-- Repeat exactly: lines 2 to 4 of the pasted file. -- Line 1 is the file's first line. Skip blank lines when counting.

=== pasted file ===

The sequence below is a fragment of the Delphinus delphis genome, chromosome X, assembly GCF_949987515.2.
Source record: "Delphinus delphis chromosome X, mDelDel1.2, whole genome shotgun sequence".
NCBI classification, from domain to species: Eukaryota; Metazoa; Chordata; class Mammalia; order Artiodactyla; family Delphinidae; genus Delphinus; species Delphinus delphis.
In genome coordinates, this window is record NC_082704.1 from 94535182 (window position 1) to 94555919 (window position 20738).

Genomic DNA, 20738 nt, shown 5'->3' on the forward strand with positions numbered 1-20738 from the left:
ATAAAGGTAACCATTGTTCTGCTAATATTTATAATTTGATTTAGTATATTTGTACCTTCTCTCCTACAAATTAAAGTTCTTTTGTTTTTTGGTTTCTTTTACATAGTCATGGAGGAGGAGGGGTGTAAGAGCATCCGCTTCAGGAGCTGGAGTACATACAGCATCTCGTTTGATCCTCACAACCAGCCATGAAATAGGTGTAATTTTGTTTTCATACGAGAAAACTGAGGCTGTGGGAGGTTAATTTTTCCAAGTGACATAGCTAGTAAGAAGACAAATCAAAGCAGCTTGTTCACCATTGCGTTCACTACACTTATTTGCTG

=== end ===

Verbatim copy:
Source record: "Delphinus delphis chromosome X, mDelDel1.2, whole genome shotgun sequence".
NCBI classification, from domain to species: Eukaryota; Metazoa; Chordata; class Mammalia; order Artiodactyla; family Delphinidae; genus Delphinus; species Delphinus delphis.
In genome coordinates, this window is record NC_082704.1 from 94535182 (window position 1) to 94555919 (window position 20738).